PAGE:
Odd Advertising: I get a number of circulars in the mail with discounts for local businesses. Restaurant ads usually have pictures of food. I understand most of these, e.g. kebabs for the Persian place and stir fried something or other for the Chinese restaurant. But why on earth is a restaurant whose tag line is "Get to know our homemade food" advertising itself with a photo of a plate of toast?
Customer Service: I have cooled off from my bad experiences with several companies, but I will note that it is very annoying when either clicking on a discount or logging into your account (which has the link for getting a discount in it) makes the price of an Amtrak ticket go up by 20 bucks. I know how to circumvent this (which sometimes requires buying two one-way tickets instead of a round trip one) but they have known about this for a couple of years and show no interest in fixing it.
Do I Want to Read This? Mark Leyner has a new novel out. I will admit to having liked My Cousin, My Gastroenterologist but could he possibly have more to say?
Celebrity Death Watch: King George Tupou V of Tonga died recently. The interesting part is that he died in a hospital in Hong Kong. As you may recall, the Tongan treasury was greatly increased by the sale of Tongan citizenship to people from Hong Kong who were concerned about China's intention, but much of that money was embezzled by their court jester. That was under the previous king but it is still such a good story that I can't resist repeating it.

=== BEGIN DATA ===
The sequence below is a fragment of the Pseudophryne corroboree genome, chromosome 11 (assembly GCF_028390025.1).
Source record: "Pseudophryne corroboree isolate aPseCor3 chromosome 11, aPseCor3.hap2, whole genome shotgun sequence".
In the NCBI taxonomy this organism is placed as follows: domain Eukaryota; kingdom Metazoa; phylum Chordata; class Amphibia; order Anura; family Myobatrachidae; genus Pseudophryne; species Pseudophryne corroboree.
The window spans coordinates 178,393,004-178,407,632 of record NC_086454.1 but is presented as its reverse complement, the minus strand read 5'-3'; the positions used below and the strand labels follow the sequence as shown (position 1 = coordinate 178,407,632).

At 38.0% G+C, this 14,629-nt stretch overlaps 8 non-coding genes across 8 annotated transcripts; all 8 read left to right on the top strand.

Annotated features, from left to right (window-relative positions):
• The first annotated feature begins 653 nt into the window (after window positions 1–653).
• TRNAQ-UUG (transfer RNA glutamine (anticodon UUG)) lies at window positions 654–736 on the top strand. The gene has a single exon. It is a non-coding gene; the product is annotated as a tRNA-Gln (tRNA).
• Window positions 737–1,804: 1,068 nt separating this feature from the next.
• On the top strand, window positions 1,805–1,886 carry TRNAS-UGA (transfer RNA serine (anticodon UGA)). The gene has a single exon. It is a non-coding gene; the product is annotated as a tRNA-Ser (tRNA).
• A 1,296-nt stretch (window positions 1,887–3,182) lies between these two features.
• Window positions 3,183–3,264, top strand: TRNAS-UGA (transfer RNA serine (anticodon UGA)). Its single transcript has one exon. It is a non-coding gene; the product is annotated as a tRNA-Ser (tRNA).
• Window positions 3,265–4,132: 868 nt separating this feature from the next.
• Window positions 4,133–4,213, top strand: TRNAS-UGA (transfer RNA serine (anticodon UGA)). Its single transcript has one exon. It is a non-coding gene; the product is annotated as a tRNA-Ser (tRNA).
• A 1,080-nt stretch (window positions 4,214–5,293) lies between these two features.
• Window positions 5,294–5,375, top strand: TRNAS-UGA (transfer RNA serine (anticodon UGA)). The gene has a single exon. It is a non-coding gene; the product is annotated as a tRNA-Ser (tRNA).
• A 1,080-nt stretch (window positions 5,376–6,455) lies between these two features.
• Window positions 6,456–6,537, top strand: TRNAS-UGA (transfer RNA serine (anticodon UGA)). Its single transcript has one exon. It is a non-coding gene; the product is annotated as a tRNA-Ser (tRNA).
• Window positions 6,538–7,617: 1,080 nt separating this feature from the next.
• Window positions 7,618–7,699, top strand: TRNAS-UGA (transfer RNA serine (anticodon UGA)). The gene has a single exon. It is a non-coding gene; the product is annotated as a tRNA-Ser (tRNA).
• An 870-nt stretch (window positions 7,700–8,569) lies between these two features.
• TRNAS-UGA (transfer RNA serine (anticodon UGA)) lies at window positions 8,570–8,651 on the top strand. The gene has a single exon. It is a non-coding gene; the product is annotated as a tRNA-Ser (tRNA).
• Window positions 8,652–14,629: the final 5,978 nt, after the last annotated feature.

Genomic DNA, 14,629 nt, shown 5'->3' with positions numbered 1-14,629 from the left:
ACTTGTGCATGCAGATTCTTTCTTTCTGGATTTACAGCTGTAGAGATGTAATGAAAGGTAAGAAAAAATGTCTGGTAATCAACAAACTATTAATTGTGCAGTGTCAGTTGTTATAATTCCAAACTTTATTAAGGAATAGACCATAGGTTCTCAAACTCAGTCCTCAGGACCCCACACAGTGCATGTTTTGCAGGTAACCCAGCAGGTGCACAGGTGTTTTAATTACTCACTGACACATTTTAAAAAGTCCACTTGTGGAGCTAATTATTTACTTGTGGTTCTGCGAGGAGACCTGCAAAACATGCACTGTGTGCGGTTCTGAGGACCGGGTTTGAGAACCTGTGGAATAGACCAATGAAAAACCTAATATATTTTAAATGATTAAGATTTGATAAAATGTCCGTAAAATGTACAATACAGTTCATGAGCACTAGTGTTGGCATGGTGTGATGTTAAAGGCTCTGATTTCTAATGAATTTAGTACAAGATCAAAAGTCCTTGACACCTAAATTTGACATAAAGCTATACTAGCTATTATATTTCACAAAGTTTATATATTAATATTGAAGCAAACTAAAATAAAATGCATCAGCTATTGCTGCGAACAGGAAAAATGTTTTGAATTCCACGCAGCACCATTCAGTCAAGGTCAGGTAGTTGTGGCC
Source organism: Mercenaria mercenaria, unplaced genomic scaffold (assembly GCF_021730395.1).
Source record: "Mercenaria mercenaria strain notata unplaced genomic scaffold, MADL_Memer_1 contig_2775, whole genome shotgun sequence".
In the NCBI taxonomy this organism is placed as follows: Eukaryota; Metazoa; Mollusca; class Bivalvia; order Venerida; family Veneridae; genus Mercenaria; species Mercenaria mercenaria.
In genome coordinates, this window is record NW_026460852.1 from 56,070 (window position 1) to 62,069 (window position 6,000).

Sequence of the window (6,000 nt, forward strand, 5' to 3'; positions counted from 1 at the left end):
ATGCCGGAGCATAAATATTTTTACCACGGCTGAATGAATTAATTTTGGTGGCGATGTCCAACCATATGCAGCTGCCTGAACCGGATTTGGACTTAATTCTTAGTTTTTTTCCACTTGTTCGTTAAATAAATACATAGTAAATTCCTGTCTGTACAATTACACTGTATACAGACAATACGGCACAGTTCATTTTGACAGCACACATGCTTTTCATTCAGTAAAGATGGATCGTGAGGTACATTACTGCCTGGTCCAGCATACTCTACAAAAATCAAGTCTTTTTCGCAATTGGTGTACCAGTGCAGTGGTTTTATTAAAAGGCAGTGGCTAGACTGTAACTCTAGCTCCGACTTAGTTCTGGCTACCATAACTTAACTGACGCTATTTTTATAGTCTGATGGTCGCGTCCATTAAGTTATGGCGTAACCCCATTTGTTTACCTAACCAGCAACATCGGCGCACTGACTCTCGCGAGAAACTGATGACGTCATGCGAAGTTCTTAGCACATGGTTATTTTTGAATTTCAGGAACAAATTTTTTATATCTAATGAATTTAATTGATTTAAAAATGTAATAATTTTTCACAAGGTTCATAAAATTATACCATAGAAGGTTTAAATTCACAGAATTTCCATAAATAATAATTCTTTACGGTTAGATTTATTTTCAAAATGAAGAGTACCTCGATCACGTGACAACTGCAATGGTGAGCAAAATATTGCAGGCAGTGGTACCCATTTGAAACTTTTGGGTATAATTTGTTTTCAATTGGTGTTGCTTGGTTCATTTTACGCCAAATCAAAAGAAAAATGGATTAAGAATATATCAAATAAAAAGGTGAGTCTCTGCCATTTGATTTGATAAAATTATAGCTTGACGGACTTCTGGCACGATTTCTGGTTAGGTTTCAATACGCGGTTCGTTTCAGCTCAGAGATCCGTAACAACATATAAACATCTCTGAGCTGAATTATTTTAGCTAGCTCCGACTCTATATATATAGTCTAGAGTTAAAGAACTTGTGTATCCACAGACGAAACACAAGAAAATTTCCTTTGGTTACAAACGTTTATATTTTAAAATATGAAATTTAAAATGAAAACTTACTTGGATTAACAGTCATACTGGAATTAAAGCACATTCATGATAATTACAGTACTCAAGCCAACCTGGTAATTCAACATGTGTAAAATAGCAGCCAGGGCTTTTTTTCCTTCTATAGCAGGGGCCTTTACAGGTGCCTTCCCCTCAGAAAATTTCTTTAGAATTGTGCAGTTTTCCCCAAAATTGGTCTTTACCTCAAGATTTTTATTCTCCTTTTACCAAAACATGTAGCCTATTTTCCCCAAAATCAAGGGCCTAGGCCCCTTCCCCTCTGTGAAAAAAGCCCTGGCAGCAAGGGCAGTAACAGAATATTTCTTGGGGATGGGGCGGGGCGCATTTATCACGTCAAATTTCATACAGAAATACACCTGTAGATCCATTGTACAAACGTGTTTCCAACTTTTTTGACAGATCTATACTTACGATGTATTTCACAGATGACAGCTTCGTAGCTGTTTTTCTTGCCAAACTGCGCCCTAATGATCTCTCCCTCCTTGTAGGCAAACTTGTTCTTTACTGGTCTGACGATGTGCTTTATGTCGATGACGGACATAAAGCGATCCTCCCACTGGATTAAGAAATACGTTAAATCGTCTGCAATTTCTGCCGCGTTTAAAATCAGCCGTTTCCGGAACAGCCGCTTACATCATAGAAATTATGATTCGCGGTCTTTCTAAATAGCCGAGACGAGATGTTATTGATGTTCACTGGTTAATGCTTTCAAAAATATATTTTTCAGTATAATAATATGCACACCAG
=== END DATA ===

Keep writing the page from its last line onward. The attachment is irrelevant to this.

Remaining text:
Non-celebrity Death Watch: Mara Chibnik lost her battle to pancreatic cancer. She was a calm and intelligent presence back in the good old days of Usenet (and a few mailing lists we were on). She influenced my thinking on a range of subjects, including gender, sexuality, aging, and books. I will miss her.
Speaking of Sexuality: I saw the documentary Trembling Before G-d Saturday night as part of the Northern Virginia International Jewish Film Festival. Homosexuality in the Orthodox Jewish world is more talked about now than it was when this film was made over a decade ago, but it is still (obviously) a controversial subject. I found the movie interesting and moving, especially a scene in which an older man talks about his estrangement from his family, saying "I'm 68 years old and I want my daddy" before singing "Shalom Aleichem."
Brother Russia: As I've mentioned before, I subscribe to Signature Theatre largely in order to support their productions of new musicals. This is their latest and was, in my opinion, an interesting failure. I didn't have problems with using the life of Rasputin as the subject of a musical, but I didn't see the need to place it in the "play within a play" mode involving a theatre troupe. I may also know too much about Russian history to have been able to get past the (admitted) fabrications, which do get called out by one actor later on. The music was just okay, with the only particularly memorable song being a lively celebration of vodka. (My experience, however, is that Russians of the class frequenting that tavern would actually be more likely to drink beer or kvass.) The performances were fine (especially Nastascia Diaz as Anastasia). The choreography was remarkably dull and the whole thing was too long. Overall, this might have been better off with a year or three of workshops to figure out what it is supposed to be and edit it into a more satisfying show.